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Opeth - In Cauda Venenum CD (album) cover

IN CAUDA VENENUM

Opeth

 

Tech/Extreme Prog Metal

4.15 | 376 ratings

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ProgShine
4 stars I respect Opeth very much! And I still believe they are one of the most important/innovative bands of the last 30 years. As the world sank with regrets over the group's changes since Heritage, I was curious to know where the band was going.

It turns out that the band... keeps going! After the great Pale Communion Opeth released a very weak album with Sorceress and I really didn't have much hope for the next album, but here they are with In Cauda Venenum!

First of all I need to get out of my head two little things that I noticed right away that are little easter eggs in the album (maybe there are more): The title of the album was obviouslyce mezzo-stolen from Italian Jacula's In Cauda Semper Stat Venenum. The album's opening track, Livets Tr'dg'rd, is a clear 'tribute' to the Swedish group 'lgarnas Tr'dg'rd. Being Mikael 'kerfeldt an avid 70s Prog collector this is no surprise. This makes me a little unquiet, I still don't know why.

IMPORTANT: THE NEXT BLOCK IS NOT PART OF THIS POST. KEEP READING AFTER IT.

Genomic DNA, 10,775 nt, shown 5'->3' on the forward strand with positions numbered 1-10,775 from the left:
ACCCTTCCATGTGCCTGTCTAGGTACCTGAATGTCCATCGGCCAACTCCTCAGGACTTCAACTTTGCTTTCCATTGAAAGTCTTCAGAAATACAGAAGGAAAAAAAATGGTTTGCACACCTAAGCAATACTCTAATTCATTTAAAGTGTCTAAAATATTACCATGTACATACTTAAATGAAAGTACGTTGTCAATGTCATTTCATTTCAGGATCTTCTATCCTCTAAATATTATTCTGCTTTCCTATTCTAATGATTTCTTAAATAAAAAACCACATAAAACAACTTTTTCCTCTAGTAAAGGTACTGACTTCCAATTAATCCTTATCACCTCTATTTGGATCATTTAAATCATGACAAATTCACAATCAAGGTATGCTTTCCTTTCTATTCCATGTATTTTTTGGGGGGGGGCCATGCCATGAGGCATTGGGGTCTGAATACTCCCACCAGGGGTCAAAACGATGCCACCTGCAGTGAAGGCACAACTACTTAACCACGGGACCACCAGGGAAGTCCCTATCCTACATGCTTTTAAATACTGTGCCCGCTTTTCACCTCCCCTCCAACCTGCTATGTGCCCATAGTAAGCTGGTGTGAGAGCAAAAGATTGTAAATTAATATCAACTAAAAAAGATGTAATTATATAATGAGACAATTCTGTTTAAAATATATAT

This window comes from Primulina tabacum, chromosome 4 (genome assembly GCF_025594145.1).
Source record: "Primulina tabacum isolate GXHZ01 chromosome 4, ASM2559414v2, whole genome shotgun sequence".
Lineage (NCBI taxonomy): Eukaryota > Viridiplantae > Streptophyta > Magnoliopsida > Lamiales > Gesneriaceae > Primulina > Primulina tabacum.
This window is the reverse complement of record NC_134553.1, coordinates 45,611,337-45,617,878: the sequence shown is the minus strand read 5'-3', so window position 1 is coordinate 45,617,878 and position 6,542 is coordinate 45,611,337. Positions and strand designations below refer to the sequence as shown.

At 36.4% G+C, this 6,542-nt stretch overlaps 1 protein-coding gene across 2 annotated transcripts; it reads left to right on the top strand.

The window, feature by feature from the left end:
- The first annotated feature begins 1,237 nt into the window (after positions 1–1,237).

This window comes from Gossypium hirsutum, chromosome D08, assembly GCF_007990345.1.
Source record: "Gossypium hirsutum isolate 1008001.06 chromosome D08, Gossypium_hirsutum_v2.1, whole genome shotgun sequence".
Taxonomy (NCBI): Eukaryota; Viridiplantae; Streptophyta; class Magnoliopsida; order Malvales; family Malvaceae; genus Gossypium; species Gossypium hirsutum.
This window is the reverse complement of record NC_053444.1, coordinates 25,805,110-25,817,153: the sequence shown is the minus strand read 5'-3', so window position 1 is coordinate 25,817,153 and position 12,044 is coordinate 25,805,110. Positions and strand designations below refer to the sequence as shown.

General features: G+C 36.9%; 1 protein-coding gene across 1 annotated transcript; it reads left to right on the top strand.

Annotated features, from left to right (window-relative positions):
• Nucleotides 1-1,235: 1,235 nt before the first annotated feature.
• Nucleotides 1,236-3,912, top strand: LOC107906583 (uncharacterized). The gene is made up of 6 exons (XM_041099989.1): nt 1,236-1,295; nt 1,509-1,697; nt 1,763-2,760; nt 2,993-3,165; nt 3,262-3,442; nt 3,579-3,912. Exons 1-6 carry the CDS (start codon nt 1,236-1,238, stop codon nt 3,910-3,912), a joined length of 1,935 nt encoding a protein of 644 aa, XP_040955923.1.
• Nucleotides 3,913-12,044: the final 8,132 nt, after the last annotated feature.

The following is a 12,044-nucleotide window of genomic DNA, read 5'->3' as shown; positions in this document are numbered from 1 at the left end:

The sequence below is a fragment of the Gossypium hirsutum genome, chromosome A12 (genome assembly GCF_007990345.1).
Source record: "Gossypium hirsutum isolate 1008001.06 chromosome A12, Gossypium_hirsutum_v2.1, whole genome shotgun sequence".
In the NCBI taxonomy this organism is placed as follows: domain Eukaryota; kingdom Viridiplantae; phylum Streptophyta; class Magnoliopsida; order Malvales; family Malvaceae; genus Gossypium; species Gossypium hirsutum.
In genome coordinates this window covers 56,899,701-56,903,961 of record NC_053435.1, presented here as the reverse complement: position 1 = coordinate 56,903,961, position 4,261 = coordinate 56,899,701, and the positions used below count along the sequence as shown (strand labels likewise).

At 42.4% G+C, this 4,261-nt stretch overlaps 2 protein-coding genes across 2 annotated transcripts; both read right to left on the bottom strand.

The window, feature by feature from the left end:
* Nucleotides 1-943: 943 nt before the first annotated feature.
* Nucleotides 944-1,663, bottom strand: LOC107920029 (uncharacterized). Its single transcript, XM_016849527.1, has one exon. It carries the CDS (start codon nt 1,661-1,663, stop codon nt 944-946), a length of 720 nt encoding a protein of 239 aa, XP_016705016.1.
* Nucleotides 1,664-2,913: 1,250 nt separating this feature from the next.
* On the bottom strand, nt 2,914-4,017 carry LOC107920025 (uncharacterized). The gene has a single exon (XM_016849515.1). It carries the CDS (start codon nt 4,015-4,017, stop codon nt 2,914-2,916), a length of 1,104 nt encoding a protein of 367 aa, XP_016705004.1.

In Cauda Venenum is a record that should please fans of the band's new phase. Despite the completely unnecessary introduction (an instrumental introduction only makes sense if it is linked to the concept of the album, it is not the case here, at all) the album brings variety, weight and also a little freshness to the band's sound. The fact that the album was composed in Swedish is extremely pleasant to my ears (yes, there is an English version, but Mikael himself in an interview said that for him the official album is in Swedish). There are several times when the weight takes over the songs, but there are parts with strings and many vintage keyboards.

The production of the record did not please me completely, the sound seems too compressed, there is the attempt, it seems, that everything has to sound vintage, but obviously recorded in digitail system. The drums suffer the most, a shame as Martin Axenrot did a fantastic job. But at the same time the insertion of voices and dialogues in Swedish throughout the album comes in quite well done.

Now, speaking about how long it is... 67 minutes! Needlessly long, at least 20 minutes longer than it should and this weighs on the end result: hearing fatigue.

Nevertheless, in the end, the Swedes delivered an exquisite work that requires some auditions to enjoy the album (I needed 4 and counting) and can easily reach the ears of the band's Prog period fans.

ProgShine | 4/5 |

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